sewing-ariana

Continually increasing their knowledge and skill base, Ariana, Casey, and Ariana’s son, Jack, have enrolled in the Wool Classing School taking place this month in Hopland. And Jack, who helps with the animals on the ranch and has plans to study Ag business when he starts college this fall, will be attending Sheep Shearing School as well.

The feeling of community is evident at Valley Ford Mercantile & Wool Mill, and on May 17-18 the community will be coming together for the mill’s First Annual Wool Festival. In addition to educational demonstrations—from shearing and wool classing to spinning and weaving—local wool producers and artisans will be selling their wares. There will even be a Fleece Marketplace, run by the mill staff, selling wool and yarn on consignment. (If you are an artisan or wool producer, interesting in having a booth or selling on consignment, please contact Ariana@valleyfordwoolmill.com.) Fibershed plans to join in the celebration, and we hope to see you there!

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Thank you, Ariana and Casey, for all that you bring to the community!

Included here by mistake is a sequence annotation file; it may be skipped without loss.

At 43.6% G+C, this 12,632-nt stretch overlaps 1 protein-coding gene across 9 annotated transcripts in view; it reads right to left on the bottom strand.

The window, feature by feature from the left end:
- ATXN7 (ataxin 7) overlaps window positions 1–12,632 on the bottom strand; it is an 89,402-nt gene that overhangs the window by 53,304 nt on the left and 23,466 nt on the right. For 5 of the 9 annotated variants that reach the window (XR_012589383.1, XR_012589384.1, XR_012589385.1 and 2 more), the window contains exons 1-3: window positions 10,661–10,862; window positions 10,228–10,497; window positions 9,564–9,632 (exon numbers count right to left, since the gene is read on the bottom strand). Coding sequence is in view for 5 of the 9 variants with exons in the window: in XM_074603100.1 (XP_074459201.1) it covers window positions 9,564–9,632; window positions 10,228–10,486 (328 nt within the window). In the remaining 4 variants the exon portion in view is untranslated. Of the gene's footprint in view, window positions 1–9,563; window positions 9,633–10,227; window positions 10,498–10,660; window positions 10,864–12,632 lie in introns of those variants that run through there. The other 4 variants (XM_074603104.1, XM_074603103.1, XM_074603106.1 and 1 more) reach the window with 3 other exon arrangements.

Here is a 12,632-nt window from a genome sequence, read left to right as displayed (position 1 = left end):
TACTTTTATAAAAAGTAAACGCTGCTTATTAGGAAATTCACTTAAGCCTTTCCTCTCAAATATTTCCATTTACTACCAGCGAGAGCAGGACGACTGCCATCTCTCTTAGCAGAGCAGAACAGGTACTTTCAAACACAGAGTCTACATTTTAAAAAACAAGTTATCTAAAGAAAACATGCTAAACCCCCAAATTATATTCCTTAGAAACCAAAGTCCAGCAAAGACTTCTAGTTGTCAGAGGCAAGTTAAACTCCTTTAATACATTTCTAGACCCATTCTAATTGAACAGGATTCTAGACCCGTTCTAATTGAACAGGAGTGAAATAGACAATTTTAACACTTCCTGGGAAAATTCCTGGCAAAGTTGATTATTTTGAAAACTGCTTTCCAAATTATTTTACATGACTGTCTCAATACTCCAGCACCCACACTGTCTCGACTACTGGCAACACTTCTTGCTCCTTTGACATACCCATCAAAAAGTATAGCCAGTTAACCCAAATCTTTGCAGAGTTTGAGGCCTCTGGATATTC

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4 Responses to Blending Local Wool & Community in Valley Ford

  1. Carol Harper says:

    Love the site especially the photos.

  2. Emilia says:

    Wow! What an incredible place!! So wonderful. And, such a great story.. seems perfectly meant to be and such a great addition to the area. Can’t wait to see the yarns & natural dye garden. Ariana is such an inspiration!!

  3. Former Naval Person says:

    Super resource for the Marin Coast folks, both suppliers and users !! Keep it growing please !

  4. Reirin Gumbel says: